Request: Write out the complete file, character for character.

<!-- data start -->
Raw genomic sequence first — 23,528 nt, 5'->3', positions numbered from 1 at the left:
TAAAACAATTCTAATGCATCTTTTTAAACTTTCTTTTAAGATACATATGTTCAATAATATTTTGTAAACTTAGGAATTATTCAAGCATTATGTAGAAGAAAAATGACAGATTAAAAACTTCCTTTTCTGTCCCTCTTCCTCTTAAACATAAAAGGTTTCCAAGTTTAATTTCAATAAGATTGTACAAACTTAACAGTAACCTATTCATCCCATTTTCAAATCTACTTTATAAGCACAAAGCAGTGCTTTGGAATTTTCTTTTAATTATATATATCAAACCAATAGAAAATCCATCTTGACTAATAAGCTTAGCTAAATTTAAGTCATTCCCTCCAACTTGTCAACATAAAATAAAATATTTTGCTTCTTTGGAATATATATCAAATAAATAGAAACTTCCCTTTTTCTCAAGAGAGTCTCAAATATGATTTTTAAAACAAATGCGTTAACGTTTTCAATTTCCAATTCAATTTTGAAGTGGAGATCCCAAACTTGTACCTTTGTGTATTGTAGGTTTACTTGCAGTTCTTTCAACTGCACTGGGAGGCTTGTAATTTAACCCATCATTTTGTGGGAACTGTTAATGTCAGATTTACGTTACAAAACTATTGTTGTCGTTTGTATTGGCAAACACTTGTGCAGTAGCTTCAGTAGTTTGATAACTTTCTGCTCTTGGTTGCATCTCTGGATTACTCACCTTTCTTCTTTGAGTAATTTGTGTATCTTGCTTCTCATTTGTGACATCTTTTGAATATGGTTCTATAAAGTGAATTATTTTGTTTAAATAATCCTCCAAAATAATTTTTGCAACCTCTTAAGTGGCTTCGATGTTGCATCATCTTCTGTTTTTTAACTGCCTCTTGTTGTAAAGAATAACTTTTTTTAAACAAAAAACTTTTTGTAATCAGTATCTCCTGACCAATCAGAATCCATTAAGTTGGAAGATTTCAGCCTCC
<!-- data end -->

Raw genomic sequence first — 23,528 nt, 5'->3', positions numbered from 1 at the left:
TAAAACAATTCTAATGCATCTTTTTAAACTTTCTTTTAAGATACATATGTTCAATAATATTTTGTAAACTTAGGAATTATTCAAGCATTATGTAGAAGAAAAATGACAGATTAAAAACTTCCTTTTCTGTCCCTCTTCCTCTTAAACATAAAAGGTTTCCAAGTTTAATTTCAATAAGATTGTACAAACTTAACAGTAACCTATTCATCCCATTTTCAAATCTACTTTATAAGCACAAAGCAGTGCTTTGGAATTTTCTTTTAATTATATATATCAAACCAATAGAAAATCCATCTTGACTAATAAGCTTAGCTAAATTTAAGTCATTCCCTCCAACTTGTCAACATAAAATAAAATATTTTGCTTCTTTGGAATATATATCAAATAAATAGAAACTTCCCTTTTTCTCAAGAGAGTCTCAAATATGATTTTTAAAACAAATGCGTTAACGTTTTCAATTTCCAATTCAATTTTGAAGTGGAGATCCCAAACTTGTACCTTTGTGTATTGTAGGTTTACTTGCAGTTCTTTCAACTGCACTGGGAGGCTTGTAATTTAACCCATCATTTTGTGGGAACTGTTAATGTCAGATTTACGTTACAAAACTATTGTTGTCGTTTGTATTGGCAAACACTTGTGCAGTAGCTTCAGTAGTTTGATAACTTTCTGCTCTTGGTTGCATCTCTGGATTACTCACCTTTCTTCTTTGAGTAATTTGTGTATCTTGCTTCTCATTTGTGACATCTTTTGAATATGGTTCTATAAAGTGAATTATTTTGTTTAAATAATCCTCCAAAATAATTTTTGCAACCTCTTAAGTGGCTTCGATGTTGCATCATCTTCTGTTTTTTAACTGCCTCTTGTTGTAAAGAATAACTTTTTTTAAACAAAAAACTTTTTGTAATCAGTATCTCCTGACCAATCAGAATCCATTAAGTTGGAAGATTTCAGCCTCC